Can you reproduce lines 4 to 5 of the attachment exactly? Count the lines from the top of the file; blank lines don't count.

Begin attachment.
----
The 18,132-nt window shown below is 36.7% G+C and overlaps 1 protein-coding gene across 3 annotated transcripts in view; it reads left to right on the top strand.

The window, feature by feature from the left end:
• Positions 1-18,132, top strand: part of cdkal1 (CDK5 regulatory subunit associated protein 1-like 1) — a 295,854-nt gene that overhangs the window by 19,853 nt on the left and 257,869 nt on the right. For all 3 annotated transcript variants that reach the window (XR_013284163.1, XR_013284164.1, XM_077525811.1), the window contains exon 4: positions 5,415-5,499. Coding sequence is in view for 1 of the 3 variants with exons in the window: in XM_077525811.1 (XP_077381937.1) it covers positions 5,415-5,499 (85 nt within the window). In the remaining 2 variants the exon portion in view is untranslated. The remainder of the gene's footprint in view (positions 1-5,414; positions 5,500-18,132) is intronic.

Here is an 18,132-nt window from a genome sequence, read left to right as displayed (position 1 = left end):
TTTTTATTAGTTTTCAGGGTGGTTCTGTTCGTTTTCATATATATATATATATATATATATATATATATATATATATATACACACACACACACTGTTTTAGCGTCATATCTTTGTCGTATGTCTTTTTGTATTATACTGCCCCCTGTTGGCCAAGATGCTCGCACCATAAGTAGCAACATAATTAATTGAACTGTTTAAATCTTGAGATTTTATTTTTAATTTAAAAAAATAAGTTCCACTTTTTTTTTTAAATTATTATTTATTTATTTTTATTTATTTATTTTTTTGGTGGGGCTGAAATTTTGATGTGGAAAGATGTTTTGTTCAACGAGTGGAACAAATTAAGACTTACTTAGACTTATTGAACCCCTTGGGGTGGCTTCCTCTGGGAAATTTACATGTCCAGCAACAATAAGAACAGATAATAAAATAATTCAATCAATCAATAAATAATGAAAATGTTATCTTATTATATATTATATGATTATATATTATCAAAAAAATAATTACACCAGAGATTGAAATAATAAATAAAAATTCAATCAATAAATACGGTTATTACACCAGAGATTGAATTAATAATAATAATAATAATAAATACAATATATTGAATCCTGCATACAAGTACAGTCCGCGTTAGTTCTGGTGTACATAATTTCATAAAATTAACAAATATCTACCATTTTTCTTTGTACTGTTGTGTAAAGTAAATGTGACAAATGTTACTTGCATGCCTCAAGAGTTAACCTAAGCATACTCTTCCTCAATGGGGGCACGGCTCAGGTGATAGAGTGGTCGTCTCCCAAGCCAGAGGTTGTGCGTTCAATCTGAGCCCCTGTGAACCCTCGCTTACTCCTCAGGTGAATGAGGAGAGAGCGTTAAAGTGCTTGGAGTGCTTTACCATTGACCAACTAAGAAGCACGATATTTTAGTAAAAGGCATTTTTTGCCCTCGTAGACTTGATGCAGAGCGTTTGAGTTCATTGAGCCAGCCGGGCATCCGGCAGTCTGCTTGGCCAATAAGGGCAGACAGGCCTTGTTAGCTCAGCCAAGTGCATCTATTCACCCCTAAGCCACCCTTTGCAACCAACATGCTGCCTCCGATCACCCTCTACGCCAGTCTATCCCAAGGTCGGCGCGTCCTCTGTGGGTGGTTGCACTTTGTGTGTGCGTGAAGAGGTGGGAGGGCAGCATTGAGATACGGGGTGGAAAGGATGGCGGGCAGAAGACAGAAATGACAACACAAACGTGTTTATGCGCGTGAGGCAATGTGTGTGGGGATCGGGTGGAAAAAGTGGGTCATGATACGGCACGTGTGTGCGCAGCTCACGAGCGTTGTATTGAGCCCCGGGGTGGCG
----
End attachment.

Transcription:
Here is an 18,132-nt window from a genome sequence, read left to right as displayed (position 1 = left end):
TTTTTATTAGTTTTCAGGGTGGTTCTGTTCGTTTTCATATATATATATATATATATATATATATATATATATATATATACACACACACACACTGTTTTAGCGTCATATCTTTGTCGTATGTCTTTTTGTATTATACTGCCCCCTGTTGGCCAAGATGCTCGCACCATAAGTAGCAACATAATTAATTGAACTGTTTAAATCTTGAGATTTTATTTTTAATTTAAAAAAATAAGTTCCACTTTTTTTTTTAAATTATTATTTATTTATTTTTATTTATTTATTTTTTTGGTGGGGCTGAAATTTTGATGTGGAAAGATGTTTTGTTCAACGAGTGGAACAAATTAAGACTTACTTAGACTTATTGAACCCCTTGGGGTGGCTTCCTCTGGGAAATTTACATGTCCAGCAACAATAAGAACAGATAATAAAATAATTCAATCAATCAATAAATAATGAAAATGTTATCTTATTATATATTATATGATTATATATTATCAAAAAAATAATTACACCAGAGATTGAAATAATAAATAAAAATTCAATCAATAAATACGGTTATTACACCAGAGATTGAATTAATAATAATAATAATAATAAATACAATATATTGAATCCTGCATACAAGTACAGTCCGCGTTAGTTCTGGTGTACATAATTTCATAAAATTAACAAATATCTACCATTTTTCTTTGTACTGTTGTGTAAAGTAAATGTGACAAATGTTACTTGCATGCCTCAAGAGTTAACCTAAGCATACTCTTCCTCAATGGGGGCACGGCTCAGGTGATAGAGTGGTCGTCTCCCAAGCCAGAGGTTGTGCGTTCAATCTGAGCCCCTGTGAACCCTCGCTTACTCCTCAGGTGAATGAGGAGAGAGCGTTAAAGTGCTTGGAGTGCTTTACCATTGACCAACTAAGAAGCACGATATTTTAGTAAAAGGCATTTTTTGCCCTCGTAGACTTGATGCAGAGCGTTTGAGTTCATTGAGCCAGCCGGGCATCCGGCAGTCTGCTTGGCCAATAAGGGCAGACAGGCCTTGTTAGCTCAGCCAAGTGCATCTATTCACCCCTAAGCCACCCTTTGCAACCAACATGCTGCCTCCGATCACCCTCTACGCCAGTCTATCCCAAGGTCGGCGCGTCCTCTGTGGGTGGTTGCACTTTGTGTGTGCGTGAAGAGGTGGGAGGGCAGCATTGAGATACGGGGTGGAAAGGATGGCGGGCAGAAGACAGAAATGACAACACAAACGTGTTTATGCGCGTGAGGCAATGTGTGTGGGGATCGGGTGGAAAAAGTGGGTCATGATACGGCACGTGTGTGCGCAGCTCACGAGCGTTGTATTGAGCCCCGGGGTGGCG